Demystifying Arabic Grammar: How To Learn Arabic on a Tight Schedule (Part 1)

I know you’re busy. Busy working. Busy dating. Busy cleaning your apartment. Busy attending to your partner and kids.

Busy cooking. Busy getting a promotion. Busy taking care of aging parents and grandparents. Busy finding yourself.

Busy scrolling through social media. Busy binging Netflix to let off steam. Busy sleeping. Busy going to the gym.

And a lot of time, you feel like you’re too busy to learn Arabic.

I get it. A lot of the time, I feel that way too.

When I started immersing in Arabic, during the pandemic, I felt that I had all the time in the world. And I used it to become fluent in Arabic.

Until… the world opened up and all that time seemed to disappear. All masked and vaxxed up, life feels as fast as ever, and as demanding as ever.

Or, is that just me?

So how do you learn Arabic, when your life is moving at full speed?

That’s what you’re going to learn today:

  • How native speakers think about new words
  • How thinking like a native speaker will 10x your vocabulary, while saving you 10x the time
  • Why the Arabic root system should be your best friend, and a 3-part method to understand it

By the time you finish this article, your main takeaways should be:

  1. As long as I know the root of a word and I’m comfortable with the Arabic verb system, then I can figure out almost any new word, easily.
  2. Learn Arabic roots, not words.

Disclaimer 1: Even if you already know what the Arabic root system is, if you’re not actively using it in your daily or weekly immersion, then you need to read this article.

Disclaimer 2: What I’m about to introduce you to, is probably the most efficient way of learning Arabic that you’ve ever been introduced to.

The method is so simple, yet takes some time to really understand. So, I’ve split the article into two parts.

This is Part One.

Act I. THINKING Like a Native Speaker: The Most Efficient and Effective Way to Learn Arabic on a Tight Schedule

This past summer in Lebanon, I asked a Syrian friend a question that changed EVERYTHING for me.

I was staring at a text message and trying to figure out a word I couldn’t read. So I asked my friend, “How do you figure out a word you don’t know?”

He said simply, “I just look at the root and try to figure it out from there.”

Right from the mouth of a native speaker: THE ROOT. THE ROOT! (THE ROOT IS ON FIRE!)

In that instant, I realized that the understanding Arabic roots was at the root to fixing all of my vocabulary acquisition problems.

If you don’t know what the root is yet, that’s okay, I’m about to tell you.

But first, let me tell you why this was such an important revelation to me. If you follow this site, then you know just how much I love Anki and have used the app to become fluent.

But around April 2021, I hit a major wall with Anki. After more than a year of creating my own Anki cards, I was starting to feel lost. I couldn’t tell if my deck was repeating words I knew or if I was learning new things. My Arabic had reached the highest level I had ever experienced. And at the same time, I had reached a dreaded stage… the intermediate plateau.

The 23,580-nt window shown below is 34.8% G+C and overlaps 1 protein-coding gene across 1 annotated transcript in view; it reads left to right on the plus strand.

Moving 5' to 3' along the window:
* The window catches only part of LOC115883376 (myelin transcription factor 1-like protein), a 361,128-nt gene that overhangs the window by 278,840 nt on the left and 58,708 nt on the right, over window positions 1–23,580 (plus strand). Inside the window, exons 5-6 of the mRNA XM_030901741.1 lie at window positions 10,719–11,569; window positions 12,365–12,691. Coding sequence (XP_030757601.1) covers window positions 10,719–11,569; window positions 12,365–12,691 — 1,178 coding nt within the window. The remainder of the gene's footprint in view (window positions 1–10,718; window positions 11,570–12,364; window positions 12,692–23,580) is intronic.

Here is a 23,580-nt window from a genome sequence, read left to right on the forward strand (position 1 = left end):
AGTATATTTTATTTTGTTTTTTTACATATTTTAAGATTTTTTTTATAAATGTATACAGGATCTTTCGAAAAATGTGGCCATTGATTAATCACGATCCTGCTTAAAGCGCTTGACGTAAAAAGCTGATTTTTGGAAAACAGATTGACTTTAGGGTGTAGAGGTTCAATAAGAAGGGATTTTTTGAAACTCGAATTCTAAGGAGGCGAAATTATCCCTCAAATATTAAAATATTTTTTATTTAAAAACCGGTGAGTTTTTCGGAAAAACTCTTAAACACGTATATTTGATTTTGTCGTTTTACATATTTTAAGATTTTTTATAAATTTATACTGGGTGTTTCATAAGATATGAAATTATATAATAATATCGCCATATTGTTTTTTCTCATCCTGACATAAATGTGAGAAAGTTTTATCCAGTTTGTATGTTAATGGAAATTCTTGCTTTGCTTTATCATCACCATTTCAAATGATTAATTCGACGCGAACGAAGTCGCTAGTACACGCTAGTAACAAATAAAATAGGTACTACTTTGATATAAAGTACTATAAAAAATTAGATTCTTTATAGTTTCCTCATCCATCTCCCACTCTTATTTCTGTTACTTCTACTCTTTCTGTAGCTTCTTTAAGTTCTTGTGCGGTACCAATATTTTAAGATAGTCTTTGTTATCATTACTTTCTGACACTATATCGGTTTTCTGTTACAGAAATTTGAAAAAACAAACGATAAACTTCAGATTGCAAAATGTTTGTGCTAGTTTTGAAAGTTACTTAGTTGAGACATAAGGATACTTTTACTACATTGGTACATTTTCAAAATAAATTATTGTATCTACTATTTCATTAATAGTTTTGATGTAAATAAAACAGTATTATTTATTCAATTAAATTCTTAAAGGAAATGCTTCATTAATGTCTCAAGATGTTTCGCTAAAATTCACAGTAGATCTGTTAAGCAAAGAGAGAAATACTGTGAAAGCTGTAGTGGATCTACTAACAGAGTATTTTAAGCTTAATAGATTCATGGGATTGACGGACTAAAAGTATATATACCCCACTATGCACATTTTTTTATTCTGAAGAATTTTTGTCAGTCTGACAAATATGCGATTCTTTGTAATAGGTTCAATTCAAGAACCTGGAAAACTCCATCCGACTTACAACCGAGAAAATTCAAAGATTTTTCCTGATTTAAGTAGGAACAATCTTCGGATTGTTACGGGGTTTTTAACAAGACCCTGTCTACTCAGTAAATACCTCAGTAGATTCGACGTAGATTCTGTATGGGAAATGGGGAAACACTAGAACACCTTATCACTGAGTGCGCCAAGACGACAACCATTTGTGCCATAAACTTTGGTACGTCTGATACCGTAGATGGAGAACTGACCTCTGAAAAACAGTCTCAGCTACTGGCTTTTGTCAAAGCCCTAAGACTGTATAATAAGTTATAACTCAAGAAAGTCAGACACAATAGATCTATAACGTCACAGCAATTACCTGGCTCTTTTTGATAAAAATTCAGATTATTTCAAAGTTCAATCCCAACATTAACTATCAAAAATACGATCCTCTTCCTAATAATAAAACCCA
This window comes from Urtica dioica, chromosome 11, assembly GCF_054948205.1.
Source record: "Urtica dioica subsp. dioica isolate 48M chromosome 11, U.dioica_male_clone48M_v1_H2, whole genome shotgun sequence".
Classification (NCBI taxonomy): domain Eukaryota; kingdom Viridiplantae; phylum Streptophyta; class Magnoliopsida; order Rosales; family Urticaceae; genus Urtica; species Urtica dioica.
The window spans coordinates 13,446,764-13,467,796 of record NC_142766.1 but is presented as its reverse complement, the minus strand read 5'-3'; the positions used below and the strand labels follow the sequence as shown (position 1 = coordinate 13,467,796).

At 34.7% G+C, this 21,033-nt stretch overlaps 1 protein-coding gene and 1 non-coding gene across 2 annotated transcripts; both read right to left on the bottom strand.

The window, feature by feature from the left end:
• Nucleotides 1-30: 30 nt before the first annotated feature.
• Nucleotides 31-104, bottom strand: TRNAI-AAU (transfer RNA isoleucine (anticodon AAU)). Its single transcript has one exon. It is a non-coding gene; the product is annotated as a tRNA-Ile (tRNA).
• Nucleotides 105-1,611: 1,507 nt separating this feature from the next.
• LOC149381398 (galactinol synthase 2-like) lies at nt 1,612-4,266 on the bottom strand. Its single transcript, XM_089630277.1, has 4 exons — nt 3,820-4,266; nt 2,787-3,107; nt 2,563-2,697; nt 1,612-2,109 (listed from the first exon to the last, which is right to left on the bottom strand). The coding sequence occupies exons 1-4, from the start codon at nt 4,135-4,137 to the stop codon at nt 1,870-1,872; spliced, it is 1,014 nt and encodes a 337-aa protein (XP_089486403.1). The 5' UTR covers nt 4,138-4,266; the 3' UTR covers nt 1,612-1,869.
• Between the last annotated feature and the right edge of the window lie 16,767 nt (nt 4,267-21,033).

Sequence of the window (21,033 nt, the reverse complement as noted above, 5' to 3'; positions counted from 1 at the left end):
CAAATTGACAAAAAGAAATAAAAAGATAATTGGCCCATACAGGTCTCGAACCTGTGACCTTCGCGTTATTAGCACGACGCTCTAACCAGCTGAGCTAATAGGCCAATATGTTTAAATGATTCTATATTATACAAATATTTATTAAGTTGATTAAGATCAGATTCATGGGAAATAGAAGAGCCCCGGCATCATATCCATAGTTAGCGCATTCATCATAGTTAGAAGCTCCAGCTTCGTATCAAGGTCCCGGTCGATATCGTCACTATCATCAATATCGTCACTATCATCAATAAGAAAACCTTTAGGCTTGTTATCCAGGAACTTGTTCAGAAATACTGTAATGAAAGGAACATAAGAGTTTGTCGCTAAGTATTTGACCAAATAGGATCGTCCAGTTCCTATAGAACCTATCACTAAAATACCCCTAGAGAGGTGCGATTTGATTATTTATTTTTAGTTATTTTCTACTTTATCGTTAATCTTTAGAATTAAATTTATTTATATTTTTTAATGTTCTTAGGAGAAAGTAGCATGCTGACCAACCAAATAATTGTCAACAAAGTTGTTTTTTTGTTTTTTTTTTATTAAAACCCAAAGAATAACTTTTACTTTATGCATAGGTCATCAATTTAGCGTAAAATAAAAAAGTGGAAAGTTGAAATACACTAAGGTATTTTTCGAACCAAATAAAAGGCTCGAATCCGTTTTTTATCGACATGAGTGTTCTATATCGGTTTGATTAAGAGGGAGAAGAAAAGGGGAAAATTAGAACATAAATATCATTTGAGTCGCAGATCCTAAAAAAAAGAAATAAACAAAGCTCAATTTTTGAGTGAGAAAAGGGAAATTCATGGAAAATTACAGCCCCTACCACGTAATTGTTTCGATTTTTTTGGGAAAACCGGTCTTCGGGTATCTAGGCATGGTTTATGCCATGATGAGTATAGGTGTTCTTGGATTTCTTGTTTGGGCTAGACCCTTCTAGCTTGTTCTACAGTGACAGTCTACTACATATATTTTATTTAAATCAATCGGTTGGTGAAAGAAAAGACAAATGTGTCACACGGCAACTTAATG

But when I really took this native speaker’s advice — all that changed. Lemme tell you how…

Act II. Understanding the Root System in 3 Simple Steps

If you’ve never heard of the root system or you forgot its importance (like I did until that conversation!) that’s right fine.

I think the Arabic blogger, Nichole, from Arabic with Nichole explains it well:

“Arabic, for the most part, is a triliteral root language. Which means, the meaning and construction of almost all Arabic words is based on 3 letters. By simply adding a few distinct letters and changing vowel marks, new words are formed.”

Sometimes you also hear people refer to this triliteral root system as “morphology”.

But for the sake of not scaring you away from all of this, let’s ditch all the technical language and make this really simple. Here’s how to understand the root system in 3 steps.

I’ll use this picture to explain what I mean.

Step 1: Look at the trunk and roots of the picture.

In the graphic, the trunk and roots are named “ع ل م”. Although it’s not stated here, the letters also form a word, علم، which means “to know”.

(Note: This tree represents words in Fusha, not Levantine. I know that you’re here to learn Levantine, and I promise we’ll get there in Part 2 of this article next week. But right now, you need this very basic foundation in Fusha first.)

Step 2: Browse through the spelling of the words in the branches.

If you look closely, you’ll see that each word on that tree has the letters ع ل م in them, and in that order.

For example, see if you can find the below words on the tree. Don’t worry about what they mean. That’s not important.

Just notice how each word has ع ل م written in them, and written in that order.

اعلومة

عالمية

استعلم

علماني

معلّم

This is very important to recognize. The order of the letters does not change. There may be letters in between the ع ل م, but you’re not seeing ع م ل or ل ع م , etc. You’re always seeing ع ل م written in that order.